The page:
HIV/AIDS, TB, and malaria, three of the largest causes of disability and death in sub-Saharan Africa, are preventable and treatable. We prevent new infections through education and immunization, and build reliable health systems that can treat patients with quality care, especially in poor, rural and urban communities.Without a strong health system, a swift and effective response to public health emergencies is not possible and can have devastating results on entire communities, as witnessed by the recent outbreaks of Ebola and other infectious diseases.
Stopping the Ebola Epidemic in Guinea
In March 2014, the spread of the Ebola virus throughout West Africa was officially declared an epidemic by the World Health Organization. To date, there have been more than 28,000 cases and 11,000 deaths, making it the largest Ebola outbreak ever. A major challenge to stopping the spread of the virus faced by the Guinean government and other organizations has been resistance from communities and the absence of control strategies that worked hand-in-hand with the communities and prioritized their concerns, needs, and contribution.
Ma Souma, an Ebola surviror, speaks at a community awareness-building meeting.
Since late 2014, with generous support from the Paul G. Allen Ebola Program and an anonymous donor, Amref Health Africa has been working with the Guinean government and our partners to bring the number of Ebola cases to zero and ensure its complete eradication. So far, Amref Health Africa has trained over 540 members of community-based organizations in Guinea to teach their friends, families and neighbors about Ebola and what they can do themselves to stop the spread of the virus.
Together with other community members such as traditional leaders, they conduct home visits and hold meetings in weekly markets and other public gathering spaces to reach more people. Amref Health Africa is also strengthening the capability of local health workers to identify potential cases of Ebola and ensure that those patients receive the care they need. Victoriously, the WHO announced the end of the Ebola epidemic in Guinea in late December 2015, but this does not dampen the need for on-going case-finding and community support. In the long-run, Amref Health Africa is repairing trust within the communities and improving the health system so that it can serve all peoples’ health needs beyond this devastating epidemic.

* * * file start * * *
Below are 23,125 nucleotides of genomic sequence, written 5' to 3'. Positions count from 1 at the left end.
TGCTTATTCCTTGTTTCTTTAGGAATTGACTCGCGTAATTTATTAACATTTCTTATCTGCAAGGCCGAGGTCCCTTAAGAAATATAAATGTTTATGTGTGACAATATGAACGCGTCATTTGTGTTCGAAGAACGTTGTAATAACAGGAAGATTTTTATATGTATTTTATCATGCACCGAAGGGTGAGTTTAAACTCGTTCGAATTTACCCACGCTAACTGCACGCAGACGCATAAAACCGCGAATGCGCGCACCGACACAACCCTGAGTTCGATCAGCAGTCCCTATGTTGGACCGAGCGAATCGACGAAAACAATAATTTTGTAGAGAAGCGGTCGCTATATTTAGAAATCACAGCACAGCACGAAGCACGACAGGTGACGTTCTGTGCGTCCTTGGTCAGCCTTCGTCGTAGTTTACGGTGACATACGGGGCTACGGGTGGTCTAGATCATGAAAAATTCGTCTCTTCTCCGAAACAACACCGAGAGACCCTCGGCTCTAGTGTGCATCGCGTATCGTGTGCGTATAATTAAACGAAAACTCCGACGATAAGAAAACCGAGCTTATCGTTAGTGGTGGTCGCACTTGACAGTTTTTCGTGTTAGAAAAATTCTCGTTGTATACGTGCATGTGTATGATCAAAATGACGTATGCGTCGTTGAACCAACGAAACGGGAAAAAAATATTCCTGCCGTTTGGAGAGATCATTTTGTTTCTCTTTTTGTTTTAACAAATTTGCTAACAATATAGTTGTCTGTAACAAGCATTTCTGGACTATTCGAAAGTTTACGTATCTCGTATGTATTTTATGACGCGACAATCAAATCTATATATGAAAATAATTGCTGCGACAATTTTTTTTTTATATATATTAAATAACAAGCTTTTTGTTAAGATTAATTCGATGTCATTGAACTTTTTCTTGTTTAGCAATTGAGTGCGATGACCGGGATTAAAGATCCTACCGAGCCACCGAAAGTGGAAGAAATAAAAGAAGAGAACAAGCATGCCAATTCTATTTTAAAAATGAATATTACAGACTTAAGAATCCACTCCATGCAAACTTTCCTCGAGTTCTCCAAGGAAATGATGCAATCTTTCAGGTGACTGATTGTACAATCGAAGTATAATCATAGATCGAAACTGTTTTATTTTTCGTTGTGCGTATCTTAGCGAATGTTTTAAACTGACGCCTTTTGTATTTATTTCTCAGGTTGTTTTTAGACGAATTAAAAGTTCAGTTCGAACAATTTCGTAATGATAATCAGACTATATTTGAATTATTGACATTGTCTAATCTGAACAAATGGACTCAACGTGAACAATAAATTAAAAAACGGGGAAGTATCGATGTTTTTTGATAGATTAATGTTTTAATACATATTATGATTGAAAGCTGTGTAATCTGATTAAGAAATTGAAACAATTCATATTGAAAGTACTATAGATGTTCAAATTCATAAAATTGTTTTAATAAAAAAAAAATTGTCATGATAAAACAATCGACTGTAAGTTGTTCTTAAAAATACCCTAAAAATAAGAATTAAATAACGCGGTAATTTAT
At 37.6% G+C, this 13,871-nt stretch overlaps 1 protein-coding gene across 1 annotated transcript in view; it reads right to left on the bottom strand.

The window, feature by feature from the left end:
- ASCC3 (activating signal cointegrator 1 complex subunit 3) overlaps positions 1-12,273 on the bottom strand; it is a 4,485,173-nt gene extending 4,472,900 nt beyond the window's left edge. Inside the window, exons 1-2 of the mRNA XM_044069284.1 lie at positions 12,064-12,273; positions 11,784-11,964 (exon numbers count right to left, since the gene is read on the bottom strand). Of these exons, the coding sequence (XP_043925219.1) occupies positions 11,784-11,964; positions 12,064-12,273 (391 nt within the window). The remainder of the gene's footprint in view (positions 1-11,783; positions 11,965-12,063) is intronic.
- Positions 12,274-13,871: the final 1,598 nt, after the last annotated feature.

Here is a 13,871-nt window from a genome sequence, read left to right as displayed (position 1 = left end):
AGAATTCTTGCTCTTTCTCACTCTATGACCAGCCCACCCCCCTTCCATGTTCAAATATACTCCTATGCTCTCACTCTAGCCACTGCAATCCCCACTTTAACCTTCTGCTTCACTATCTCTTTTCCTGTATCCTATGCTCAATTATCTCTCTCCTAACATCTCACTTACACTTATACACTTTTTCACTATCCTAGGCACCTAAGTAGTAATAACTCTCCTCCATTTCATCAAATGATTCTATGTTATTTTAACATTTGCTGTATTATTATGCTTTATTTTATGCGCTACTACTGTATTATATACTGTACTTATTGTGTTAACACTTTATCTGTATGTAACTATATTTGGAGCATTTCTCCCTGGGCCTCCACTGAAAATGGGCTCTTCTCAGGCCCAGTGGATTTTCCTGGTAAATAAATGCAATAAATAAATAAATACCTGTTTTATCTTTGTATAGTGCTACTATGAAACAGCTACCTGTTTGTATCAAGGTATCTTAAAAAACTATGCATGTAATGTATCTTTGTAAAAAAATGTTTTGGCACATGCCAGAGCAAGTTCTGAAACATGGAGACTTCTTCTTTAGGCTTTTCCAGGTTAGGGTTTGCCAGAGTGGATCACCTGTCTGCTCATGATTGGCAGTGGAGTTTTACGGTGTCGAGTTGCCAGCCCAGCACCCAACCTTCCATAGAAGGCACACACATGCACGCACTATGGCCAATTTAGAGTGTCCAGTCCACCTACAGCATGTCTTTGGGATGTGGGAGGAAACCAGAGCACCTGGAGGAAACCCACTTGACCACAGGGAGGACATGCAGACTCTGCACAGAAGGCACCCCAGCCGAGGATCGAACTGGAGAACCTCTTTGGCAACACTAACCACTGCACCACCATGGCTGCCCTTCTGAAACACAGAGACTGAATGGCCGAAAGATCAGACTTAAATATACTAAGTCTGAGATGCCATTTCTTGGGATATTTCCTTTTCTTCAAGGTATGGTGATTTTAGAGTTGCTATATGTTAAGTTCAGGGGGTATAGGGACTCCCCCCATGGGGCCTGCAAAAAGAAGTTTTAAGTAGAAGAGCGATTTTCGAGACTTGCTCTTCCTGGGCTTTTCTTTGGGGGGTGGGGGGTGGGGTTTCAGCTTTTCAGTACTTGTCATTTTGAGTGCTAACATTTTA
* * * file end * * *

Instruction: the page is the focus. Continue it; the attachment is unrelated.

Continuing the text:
Scale-up of Comprehensive HIV/AIDS Prevention Services (SCHAP)
Every year in Uganda, it is estimated that over 80,000 people are newly infected with HIV. Since 2010, we have been working to reduce the number of new HIV and other sexually transmitted infections in Uganda through the Scale-up of Comprehensive HIV/AIDS Prevention Services Project, or SCHAP. SCHAP, which is funded by the Centers for Disease Control and Prevention (CDC), strengthens local health facilities' ability to provide HIV/AIDS prevention services like HIV testing and counseling, condom distribution, and male circumcision, which is the project's main method of reducing new HIV infections.
Brenda, a health worker, discusses reproductive health in a group session.
Why male circumcision? According to the World Health Organization, male circumcisions provided by trained health workers can reduce the risk of contracting HIV by 60%. This, of course does not prevent the spread of HIV alone, which is why we train health workers to provide HIV testing and counseling, and to promote safer sexual practices like the use of condoms. We also train volunteers, many of whom have been circumsized by the project themselves, to go out into their communities and promote the services offered by SCHAP to their friends, families and neighbors. These community mobilizers use methods like household visits, meetings in public markets, and informational sessions at high schools to get the community to seek male circumcision, HIV testing and counseling and other STI testing and treatment services. The project is implemented in six high-risk districts in Central Uganda: Wakiso, Mubende, Luwero, Nakaseke, Nakasongola and Mityana.
"I’m remarried to an HIV negative woman and we now have three healthy HIV negative children who are nine, seven and three."
Venice Simon, Post-Test Club Secretary living with HIV